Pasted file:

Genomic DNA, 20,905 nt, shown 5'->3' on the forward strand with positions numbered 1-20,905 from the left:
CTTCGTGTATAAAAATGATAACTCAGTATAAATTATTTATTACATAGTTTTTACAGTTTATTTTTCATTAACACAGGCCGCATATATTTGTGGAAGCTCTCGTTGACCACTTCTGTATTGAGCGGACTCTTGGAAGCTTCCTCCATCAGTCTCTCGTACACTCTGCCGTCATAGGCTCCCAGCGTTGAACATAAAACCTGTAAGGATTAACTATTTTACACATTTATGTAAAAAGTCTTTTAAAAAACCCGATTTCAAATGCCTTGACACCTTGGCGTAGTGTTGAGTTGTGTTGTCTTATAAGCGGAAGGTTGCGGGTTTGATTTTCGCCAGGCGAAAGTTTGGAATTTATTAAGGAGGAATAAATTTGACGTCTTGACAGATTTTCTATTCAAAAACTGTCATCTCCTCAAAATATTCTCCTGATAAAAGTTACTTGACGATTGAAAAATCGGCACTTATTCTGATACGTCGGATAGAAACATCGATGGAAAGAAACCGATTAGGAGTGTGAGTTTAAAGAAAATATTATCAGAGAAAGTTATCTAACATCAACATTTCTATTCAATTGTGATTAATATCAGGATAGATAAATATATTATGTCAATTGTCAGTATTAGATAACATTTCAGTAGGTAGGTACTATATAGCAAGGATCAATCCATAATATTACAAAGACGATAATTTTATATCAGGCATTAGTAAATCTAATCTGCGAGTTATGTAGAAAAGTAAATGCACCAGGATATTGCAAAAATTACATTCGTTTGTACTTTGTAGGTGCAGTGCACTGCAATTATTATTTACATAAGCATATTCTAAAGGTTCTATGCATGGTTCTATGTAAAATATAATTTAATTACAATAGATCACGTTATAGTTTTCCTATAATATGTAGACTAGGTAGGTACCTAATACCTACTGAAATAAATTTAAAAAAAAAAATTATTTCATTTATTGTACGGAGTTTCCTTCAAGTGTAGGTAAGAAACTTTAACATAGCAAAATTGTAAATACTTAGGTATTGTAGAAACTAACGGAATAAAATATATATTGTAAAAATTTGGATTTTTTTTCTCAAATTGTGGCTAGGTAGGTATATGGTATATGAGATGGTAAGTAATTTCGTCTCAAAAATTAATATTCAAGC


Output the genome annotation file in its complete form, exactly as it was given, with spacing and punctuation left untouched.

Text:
Genomic DNA, 20,905 nt, shown 5'->3' on the forward strand with positions numbered 1-20,905 from the left:
CTTCGTGTATAAAAATGATAACTCAGTATAAATTATTTATTACATAGTTTTTACAGTTTATTTTTCATTAACACAGGCCGCATATATTTGTGGAAGCTCTCGTTGACCACTTCTGTATTGAGCGGACTCTTGGAAGCTTCCTCCATCAGTCTCTCGTACACTCTGCCGTCATAGGCTCCCAGCGTTGAACATAAAACCTGTAAGGATTAACTATTTTACACATTTATGTAAAAAGTCTTTTAAAAAACCCGATTTCAAATGCCTTGACACCTTGGCGTAGTGTTGAGTTGTGTTGTCTTATAAGCGGAAGGTTGCGGGTTTGATTTTCGCCAGGCGAAAGTTTGGAATTTATTAAGGAGGAATAAATTTGACGTCTTGACAGATTTTCTATTCAAAAACTGTCATCTCCTCAAAATATTCTCCTGATAAAAGTTACTTGACGATTGAAAAATCGGCACTTATTCTGATACGTCGGATAGAAACATCGATGGAAAGAAACCGATTAGGAGTGTGAGTTTAAAGAAAATATTATCAGAGAAAGTTATCTAACATCAACATTTCTATTCAATTGTGATTAATATCAGGATAGATAAATATATTATGTCAATTGTCAGTATTAGATAACATTTCAGTAGGTAGGTACTATATAGCAAGGATCAATCCATAATATTACAAAGACGATAATTTTATATCAGGCATTAGTAAATCTAATCTGCGAGTTATGTAGAAAAGTAAATGCACCAGGATATTGCAAAAATTACATTCGTTTGTACTTTGTAGGTGCAGTGCACTGCAATTATTATTTACATAAGCATATTCTAAAGGTTCTATGCATGGTTCTATGTAAAATATAATTTAATTACAATAGATCACGTTATAGTTTTCCTATAATATGTAGACTAGGTAGGTACCTAATACCTACTGAAATAAATTTAAAAAAAAAAATTATTTCATTTATTGTACGGAGTTTCCTTCAAGTGTAGGTAAGAAACTTTAACATAGCAAAATTGTAAATACTTAGGTATTGTAGAAACTAACGGAATAAAATATATATTGTAAAAATTTGGATTTTTTTTCTCAAATTGTGGCTAGGTAGGTATATGGTATATGAGATGGTAAGTAATTTCGTCTCAAAAATTAATATTCAAGC